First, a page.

Yet increasingly, technology providers are deliberately designing their products and services so that only the user, and not law enforcement, has access to content – even when criminal activity is clearly taking place. This type of “warrant-proof” encryption adds little to the security of the communications of the ordinary user, but it is a serious benefit for those who use the internet for illicit purposes.
”Adds little to the security of the communications of the ordinary user.” That’s the level of contempt these people have for the rest of us.
TDashlane Family Plans are here, the company announced today. Two offerings provide password management for up to six family members. Premium Family is US$7.49/month and gives you features like dark web monitoring, VPN service, two-factor authentication, personalize security alerts, and more. Premium Plus Family is US$14.99 and gives you the features of Premium Family with three additions: Credit monitoring, identity restoration support, and identity theft insurance.
An investigation from Amnesty International reveals that NSO Group tools were used to target human rights journalist Omar Radi via his iPhone.
Through our investigation we were able to confirm that his phone was targeted and put under surveillance during the same period he was prosecuted. This illustrates how human rights defenders (HRDs) may often have to deal with the twin challenges of digital surveillance alongside other tactics of criminalisation at the hands of Moroccan authorities leading to a shrinking space for dissent.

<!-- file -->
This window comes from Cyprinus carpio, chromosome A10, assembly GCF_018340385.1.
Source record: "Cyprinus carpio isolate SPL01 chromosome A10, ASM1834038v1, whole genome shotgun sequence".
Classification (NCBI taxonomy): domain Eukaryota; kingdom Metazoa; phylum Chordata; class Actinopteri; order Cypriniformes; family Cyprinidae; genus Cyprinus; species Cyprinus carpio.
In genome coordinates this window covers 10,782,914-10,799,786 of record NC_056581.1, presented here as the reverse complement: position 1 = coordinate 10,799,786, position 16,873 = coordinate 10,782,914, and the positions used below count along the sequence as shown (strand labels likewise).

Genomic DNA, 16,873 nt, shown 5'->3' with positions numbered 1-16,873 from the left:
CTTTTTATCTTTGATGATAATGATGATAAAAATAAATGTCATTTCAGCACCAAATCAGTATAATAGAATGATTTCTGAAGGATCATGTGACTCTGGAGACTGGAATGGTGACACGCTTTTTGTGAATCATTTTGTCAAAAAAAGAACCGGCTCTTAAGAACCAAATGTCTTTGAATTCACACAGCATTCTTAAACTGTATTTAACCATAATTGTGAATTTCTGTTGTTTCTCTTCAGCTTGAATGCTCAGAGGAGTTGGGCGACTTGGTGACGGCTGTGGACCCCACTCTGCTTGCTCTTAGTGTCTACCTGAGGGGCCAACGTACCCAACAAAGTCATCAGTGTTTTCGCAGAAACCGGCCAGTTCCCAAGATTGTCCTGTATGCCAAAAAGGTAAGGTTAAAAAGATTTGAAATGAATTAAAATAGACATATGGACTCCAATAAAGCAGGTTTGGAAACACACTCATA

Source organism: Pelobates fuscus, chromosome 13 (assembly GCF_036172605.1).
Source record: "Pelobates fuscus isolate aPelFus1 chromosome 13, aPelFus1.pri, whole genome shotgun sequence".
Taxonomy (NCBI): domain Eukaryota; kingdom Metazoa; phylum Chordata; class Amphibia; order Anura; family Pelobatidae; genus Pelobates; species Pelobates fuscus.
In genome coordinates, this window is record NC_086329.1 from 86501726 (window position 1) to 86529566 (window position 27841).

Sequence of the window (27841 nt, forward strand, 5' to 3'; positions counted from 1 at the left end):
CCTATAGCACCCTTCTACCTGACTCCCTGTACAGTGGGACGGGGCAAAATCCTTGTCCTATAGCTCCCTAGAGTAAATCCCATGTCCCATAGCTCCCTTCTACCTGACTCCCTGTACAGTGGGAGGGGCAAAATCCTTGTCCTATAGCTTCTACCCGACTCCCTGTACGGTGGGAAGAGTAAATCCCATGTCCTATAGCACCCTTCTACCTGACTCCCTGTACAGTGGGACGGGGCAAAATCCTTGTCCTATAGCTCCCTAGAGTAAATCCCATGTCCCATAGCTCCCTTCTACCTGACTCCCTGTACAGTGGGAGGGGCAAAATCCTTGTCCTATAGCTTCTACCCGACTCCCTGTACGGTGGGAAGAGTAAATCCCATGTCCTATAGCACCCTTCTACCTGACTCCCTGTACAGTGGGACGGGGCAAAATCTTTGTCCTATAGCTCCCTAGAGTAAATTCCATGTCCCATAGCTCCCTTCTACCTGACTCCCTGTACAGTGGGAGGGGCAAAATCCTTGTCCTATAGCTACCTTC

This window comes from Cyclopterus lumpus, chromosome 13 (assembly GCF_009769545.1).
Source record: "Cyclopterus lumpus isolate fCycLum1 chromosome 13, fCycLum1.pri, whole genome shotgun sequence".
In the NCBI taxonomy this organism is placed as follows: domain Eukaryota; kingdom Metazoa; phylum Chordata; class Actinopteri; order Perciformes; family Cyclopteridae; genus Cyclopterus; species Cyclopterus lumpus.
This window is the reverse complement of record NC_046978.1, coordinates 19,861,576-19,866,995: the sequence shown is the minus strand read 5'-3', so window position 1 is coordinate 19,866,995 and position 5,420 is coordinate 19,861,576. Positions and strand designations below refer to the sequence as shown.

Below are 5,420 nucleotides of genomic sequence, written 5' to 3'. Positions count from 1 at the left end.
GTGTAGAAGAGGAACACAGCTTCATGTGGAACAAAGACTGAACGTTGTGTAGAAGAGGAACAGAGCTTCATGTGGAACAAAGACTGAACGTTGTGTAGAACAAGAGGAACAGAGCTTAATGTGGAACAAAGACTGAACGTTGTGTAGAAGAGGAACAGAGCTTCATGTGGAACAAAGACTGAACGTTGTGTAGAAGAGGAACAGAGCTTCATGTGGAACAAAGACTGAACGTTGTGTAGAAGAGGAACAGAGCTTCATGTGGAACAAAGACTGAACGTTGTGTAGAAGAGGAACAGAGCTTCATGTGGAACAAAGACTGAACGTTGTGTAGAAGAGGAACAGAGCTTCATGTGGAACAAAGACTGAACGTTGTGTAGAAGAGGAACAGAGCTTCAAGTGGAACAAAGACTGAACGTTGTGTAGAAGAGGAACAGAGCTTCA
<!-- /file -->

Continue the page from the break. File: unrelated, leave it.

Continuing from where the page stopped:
The same NSO Group that hopes to woo American law enforcement with its dazzlingly array of hacking tools.
Team Telcom is calling on the FCC to cancel part of an undersea cable that links Los Angeles to Hong Kong over Chinese spying fears.
A report from Sophos today reveals a wave of adware belonging to the Bundlore family that targets macOS. Bundlore is one of the most common bundlware installers for macOS, accounting for almost 7% of attacks detected by Sophos.
This installer carried a total of seven “potentially unwanted applications” (PUAs)—including three that targeted the Safari web browser for the injection of ads, hijacking of download links, and redirecting of search queries for the purpose of stealing users’ clicks to generate income. The injected content in at least one case was used for malvertising—popping up a malicious ad that prompted the download of a fake Adobe Flash update.